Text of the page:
The bliss of that life in the age to come is given by the Lord without price, in accordance with His graciousness. The joy of Pascha is a prefiguration of this happiness, which the Lord also gives us freely on this radiant night. The more deeply and acutely we experience this joy, the longer it abides within us, the more prepared our souls are to meet God. The Psalmist and King David, in this grace-filled condition, cried out, “Ready is my heart, O God, ready is my heart," (Ps.56:8). This joy is a foretaste of future bliss and must be preserved carefully by guarding one's self from sin, doing deeds of righteousness, holding one's tongue from idle talking, and filling one's mind and heart with unceasing prayer.


            True paschal joy cannot be diminished by any adversities arising from earthly circumstances. Nevertheless, we are obligated by love, as Christians, to remember at this triumphant moment, those of our brethren who are presently in need and are undergoing persecution for the name of Christ. Almost ninety years have passed since that terrible day when such horrible persecutions as had never before been seen in the history of Christianity were let loose against the Church of Russia by the godless atheists. Ever since that day, we have not ceased from praying “for all those who are persecuted or who are suffering for the holy Orthodox Faith," and the petition for the most holy Patriarch, whose cathedra has been unoccupied since 1925, was replaced by commemorating “the Orthodox episcopate of the persecuted Russian Church."


            Such prayers are far from being outmoded even today. Persecutions and suffering for the holy Orthodox Faith are the reality of our times in Russia, and in several other countries. These persecutions continue in spite of the fact that the official authorities maintain that there is a “spiritual renaissance" taking place amongst the people, and in spite of the fact that they finance the building of churches and support in every possible way the so-called Moscow Patriarchate, which was established during the heyday of atheism in 1943. The more support that is shown to this organization, which grows ever closer and closer to the official authorities, but ever further and further away from true Orthodoxy, the less that there remains of true freedom of conscience and equality of the faithful before the law, the more our true Orthodox Church of Christ is oppressed.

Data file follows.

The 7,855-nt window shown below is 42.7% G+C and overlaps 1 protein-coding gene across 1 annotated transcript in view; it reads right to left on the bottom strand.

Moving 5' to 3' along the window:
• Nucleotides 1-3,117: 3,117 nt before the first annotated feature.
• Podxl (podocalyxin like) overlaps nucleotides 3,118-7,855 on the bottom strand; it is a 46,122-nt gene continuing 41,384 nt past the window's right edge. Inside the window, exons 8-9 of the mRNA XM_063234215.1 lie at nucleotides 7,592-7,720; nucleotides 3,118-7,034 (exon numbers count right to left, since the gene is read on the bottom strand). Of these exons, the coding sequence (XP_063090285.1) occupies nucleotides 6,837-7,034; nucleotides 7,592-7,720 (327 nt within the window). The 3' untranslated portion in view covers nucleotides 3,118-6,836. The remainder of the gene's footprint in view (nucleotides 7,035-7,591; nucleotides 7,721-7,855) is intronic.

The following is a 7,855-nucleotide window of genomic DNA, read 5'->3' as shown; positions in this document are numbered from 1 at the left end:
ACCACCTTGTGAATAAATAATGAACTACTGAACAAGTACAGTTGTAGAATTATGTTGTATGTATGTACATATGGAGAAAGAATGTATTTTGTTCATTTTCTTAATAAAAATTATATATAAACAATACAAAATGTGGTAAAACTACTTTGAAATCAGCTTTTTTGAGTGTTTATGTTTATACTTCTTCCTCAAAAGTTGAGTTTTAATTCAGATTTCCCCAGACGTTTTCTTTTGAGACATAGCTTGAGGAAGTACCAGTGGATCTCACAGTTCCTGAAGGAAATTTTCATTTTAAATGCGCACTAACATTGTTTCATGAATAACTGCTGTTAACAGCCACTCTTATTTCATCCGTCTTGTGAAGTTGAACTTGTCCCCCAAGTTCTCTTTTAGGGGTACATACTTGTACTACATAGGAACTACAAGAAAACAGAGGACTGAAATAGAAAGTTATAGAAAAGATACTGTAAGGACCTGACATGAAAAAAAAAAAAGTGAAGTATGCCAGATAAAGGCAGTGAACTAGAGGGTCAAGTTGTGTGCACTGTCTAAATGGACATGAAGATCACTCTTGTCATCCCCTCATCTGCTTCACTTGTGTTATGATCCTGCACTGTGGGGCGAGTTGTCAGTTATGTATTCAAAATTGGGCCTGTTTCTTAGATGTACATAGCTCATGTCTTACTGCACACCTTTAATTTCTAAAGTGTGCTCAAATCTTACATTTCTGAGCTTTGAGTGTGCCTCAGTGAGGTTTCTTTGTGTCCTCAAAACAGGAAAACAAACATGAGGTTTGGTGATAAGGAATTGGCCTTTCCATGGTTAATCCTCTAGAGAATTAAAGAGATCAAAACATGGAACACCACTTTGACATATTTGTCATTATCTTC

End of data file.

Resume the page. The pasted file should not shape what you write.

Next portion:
Let us, my dearly beloved, pray doubly hard for our Archpastors, who are oppressed from all sides in their attempts to incorporate dioceses, which in turn means that monasteries and parishes cannot be incorporated either. Let us pray for the God-loving flock of our church's capital city, Suzdal, who for years have been denied the opportunity to legally affirm their rights to the recently built Church of the New Martyrs and Confessors of Russia, and the chapel in Znamensky Cemetery. Let us pray for our great spiritual treasures: the Church of St. Stephen the First Martyr and Archdeacon which is in the ancient town of Kideksha, the Church of St. John the Baptist in the town of Pavlovsk, the Church of the holy equal-of-the-Apostles Olga in the town of Zheleznovodsk, and many others, which have all been either defiled by the heretics, or are in danger of soon being defiled by them. Tonight, let us remember in our prayers our grieving brethren in the regions of Orenburg, Cheliabinsk, Briansk, Tver, in Latvia, and those in those other regions where the persecution against true Orthodoxy continues.


            Let us remember that upon us, as upon children of the true Church, upon this little flock which has not swerved from the truth, notwithstanding our almost complete physical destruction after eighty years of militant atheism, lies a special responsibility. By our virtuous life, by our zeal for steadfastly fulfilling the commandments of God, we are obliged show the world the beauty and truth of true Orthodoxy, so that men may see our good works, and glorify our Father in heaven (cf. Matt. 5:16).


Dearly beloved in the risen Jesus Christ!


            From the depths of my heart, I greet you all yet again on this radiant night of joy with the Resurrection of Christ! May the risen Lord bless all of us and grant “great joy" to each and every one of your families where the Resurrection is remembered and honored. It is my prayerful desire that the joy of Pascha might remain with you all all the days of your lives! Amen.


With an abundance of joy and love,



Metropolitan of Suzdal and Vladimir

Pascha, 2005